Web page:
Is group travel with a global tour operator compatible with supporting local economies? Sustainable travel journalist Holly Tuppen investigates on Intrepid’s new premium trip in Morocco.

The small living room vibrates as drums beat, guttural voices wail, and 15 pairs of feet tap to the rhythm. Tables loaded with slow-cooked chicken, spice-drenched salads, and discs of flatbread are rearranged to make a tiny dance floor. There’s not a drop of alcohol in sight, but no-one has noticed.

Our host, Zineb, welcomes more visitors—relatives and neighbours ascending from the dimly lit Marrakesh medina alley below, drawn by the music. Excitement bounces off the walls.

One of Zineb’s relatives sidles up to paint henna at record speed across my hands. “Praise be to God; we can breathe now!” she exclaims when I ask how lockdown has been. It’s been severe in Morocco, so the party is a novelty. Traditional celebratory Cha’abi music, which means ‘of the people’, soon gets everyone on their feet.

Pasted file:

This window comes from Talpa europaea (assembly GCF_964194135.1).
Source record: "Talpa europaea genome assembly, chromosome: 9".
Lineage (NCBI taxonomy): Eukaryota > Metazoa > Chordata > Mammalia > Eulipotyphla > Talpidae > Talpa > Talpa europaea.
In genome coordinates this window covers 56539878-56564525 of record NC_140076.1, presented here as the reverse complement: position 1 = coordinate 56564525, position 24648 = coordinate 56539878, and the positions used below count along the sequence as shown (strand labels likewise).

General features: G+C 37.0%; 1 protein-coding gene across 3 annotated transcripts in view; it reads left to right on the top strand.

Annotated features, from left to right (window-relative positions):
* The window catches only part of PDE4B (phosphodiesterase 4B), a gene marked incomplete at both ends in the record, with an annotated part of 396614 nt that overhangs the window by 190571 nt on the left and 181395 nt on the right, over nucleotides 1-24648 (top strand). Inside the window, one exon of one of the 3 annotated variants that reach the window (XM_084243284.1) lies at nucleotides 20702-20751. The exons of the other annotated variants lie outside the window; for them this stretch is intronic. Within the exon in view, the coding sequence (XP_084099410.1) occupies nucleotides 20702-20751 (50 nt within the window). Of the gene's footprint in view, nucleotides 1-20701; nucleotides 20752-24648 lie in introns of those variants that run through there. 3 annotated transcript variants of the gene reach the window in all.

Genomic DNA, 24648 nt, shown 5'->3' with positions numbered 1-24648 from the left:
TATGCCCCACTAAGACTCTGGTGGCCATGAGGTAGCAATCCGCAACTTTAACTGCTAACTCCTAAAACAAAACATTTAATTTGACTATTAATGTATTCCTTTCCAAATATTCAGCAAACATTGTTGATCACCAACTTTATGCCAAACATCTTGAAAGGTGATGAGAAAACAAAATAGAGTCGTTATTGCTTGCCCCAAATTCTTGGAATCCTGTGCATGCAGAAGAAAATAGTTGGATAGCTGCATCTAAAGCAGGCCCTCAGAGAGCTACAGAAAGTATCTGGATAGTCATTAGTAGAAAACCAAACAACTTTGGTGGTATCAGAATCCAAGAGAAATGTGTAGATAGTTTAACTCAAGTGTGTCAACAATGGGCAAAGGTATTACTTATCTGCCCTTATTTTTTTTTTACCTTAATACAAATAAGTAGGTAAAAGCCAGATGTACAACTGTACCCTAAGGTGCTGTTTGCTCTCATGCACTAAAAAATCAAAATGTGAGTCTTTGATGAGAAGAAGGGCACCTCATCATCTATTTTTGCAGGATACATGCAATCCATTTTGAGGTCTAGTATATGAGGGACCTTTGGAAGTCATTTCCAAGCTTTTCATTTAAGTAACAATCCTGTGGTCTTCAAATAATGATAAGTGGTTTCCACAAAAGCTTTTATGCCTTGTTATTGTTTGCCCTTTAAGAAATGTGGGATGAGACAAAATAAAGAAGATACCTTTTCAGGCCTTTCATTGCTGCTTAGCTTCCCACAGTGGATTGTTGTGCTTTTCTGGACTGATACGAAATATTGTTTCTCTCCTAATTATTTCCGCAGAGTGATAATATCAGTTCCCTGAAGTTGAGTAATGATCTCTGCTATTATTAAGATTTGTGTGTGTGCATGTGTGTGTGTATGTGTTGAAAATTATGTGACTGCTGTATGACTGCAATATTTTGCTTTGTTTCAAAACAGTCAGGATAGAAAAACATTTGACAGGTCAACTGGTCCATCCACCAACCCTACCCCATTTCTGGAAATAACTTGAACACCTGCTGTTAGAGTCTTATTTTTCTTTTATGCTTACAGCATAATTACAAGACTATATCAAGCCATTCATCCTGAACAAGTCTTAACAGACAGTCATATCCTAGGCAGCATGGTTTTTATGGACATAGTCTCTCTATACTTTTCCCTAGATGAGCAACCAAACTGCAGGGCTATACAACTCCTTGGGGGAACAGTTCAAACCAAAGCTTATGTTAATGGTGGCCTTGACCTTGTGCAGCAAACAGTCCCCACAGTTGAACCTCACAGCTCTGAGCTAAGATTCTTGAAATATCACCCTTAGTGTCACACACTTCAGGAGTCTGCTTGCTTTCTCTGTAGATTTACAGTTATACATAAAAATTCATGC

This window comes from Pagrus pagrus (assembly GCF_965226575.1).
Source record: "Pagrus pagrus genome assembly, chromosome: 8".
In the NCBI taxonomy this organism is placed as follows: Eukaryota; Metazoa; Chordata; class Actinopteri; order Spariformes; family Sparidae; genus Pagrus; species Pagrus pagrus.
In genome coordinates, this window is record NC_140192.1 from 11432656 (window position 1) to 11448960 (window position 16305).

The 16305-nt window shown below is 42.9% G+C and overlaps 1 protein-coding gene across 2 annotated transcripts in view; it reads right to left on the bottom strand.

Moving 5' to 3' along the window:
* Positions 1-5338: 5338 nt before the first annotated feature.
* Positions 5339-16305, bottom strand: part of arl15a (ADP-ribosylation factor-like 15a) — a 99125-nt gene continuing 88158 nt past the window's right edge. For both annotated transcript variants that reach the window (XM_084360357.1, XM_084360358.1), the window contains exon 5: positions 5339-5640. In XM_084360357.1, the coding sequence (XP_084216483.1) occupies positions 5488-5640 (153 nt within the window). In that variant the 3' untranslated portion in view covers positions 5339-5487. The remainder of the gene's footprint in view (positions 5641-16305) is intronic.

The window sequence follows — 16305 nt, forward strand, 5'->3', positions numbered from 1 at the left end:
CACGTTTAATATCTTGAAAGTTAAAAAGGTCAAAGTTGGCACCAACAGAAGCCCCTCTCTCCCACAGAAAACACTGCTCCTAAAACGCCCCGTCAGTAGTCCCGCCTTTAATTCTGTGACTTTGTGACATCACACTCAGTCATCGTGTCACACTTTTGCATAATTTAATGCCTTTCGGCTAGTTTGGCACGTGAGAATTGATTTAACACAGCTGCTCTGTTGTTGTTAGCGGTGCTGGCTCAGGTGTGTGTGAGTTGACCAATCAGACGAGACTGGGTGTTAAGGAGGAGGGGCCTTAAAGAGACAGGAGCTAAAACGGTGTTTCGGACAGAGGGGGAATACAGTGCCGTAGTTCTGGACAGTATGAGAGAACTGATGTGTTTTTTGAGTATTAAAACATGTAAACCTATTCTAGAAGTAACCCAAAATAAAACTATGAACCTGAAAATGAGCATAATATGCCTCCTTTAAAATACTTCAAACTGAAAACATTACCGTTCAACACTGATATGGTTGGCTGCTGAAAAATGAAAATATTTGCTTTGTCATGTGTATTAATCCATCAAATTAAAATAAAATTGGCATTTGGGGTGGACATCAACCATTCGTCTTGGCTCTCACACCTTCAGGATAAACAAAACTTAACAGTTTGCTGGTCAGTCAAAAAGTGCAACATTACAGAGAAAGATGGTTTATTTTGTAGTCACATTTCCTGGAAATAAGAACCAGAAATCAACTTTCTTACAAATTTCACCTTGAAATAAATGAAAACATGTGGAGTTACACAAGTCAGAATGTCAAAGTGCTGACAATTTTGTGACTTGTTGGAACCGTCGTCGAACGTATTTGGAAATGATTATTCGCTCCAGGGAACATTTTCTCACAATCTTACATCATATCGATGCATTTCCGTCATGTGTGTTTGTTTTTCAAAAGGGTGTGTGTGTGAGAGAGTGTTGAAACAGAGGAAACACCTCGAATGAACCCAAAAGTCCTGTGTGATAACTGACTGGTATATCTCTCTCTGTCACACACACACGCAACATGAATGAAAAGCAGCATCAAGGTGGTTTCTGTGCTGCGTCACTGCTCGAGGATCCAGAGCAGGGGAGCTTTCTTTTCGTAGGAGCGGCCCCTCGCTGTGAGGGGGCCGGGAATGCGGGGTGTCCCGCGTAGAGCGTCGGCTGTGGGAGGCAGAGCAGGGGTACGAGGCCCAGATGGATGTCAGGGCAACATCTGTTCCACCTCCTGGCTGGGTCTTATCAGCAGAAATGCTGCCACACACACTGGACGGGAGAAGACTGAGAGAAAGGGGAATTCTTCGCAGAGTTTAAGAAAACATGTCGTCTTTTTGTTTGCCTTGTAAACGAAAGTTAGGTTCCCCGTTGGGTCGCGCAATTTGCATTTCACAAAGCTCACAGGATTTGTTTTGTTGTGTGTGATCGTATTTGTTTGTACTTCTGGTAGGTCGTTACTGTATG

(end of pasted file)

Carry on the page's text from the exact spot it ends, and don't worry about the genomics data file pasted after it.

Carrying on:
Later that night, head spinning and ears thumping, I marvel at the intimacy of the evening. I’m in Morocco with Intrepid Travel (disclaimer: parent company of, traveling as part of a group of 8 people. I’ve always been sceptical of group trips and expected a staged show for tourists. A hang-up, perhaps, from the naff package holidays of my childhood. These days, I consider independent travel to be more meaningful; real travelers don’t need handholding, I tell myself.